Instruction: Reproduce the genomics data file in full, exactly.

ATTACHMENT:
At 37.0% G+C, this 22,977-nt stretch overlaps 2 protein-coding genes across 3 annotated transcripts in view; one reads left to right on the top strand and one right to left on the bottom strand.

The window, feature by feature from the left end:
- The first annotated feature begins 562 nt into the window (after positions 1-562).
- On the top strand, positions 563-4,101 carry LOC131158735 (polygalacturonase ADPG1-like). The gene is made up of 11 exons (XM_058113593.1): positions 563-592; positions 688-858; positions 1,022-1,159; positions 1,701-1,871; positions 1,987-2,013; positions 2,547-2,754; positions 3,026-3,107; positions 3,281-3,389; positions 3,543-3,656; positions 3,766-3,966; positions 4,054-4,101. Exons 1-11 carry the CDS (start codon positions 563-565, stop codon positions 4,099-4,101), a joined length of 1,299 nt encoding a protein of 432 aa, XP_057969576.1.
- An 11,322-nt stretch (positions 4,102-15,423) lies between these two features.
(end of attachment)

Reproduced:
At 37.0% G+C, this 22,977-nt stretch overlaps 2 protein-coding genes across 3 annotated transcripts in view; one reads left to right on the top strand and one right to left on the bottom strand.

The window, feature by feature from the left end:
- The first annotated feature begins 562 nt into the window (after positions 1-562).
- On the top strand, positions 563-4,101 carry LOC131158735 (polygalacturonase ADPG1-like). The gene is made up of 11 exons (XM_058113593.1): positions 563-592; positions 688-858; positions 1,022-1,159; positions 1,701-1,871; positions 1,987-2,013; positions 2,547-2,754; positions 3,026-3,107; positions 3,281-3,389; positions 3,543-3,656; positions 3,766-3,966; positions 4,054-4,101. Exons 1-11 carry the CDS (start codon positions 563-565, stop codon positions 4,099-4,101), a joined length of 1,299 nt encoding a protein of 432 aa, XP_057969576.1.
- An 11,322-nt stretch (positions 4,102-15,423) lies between these two features.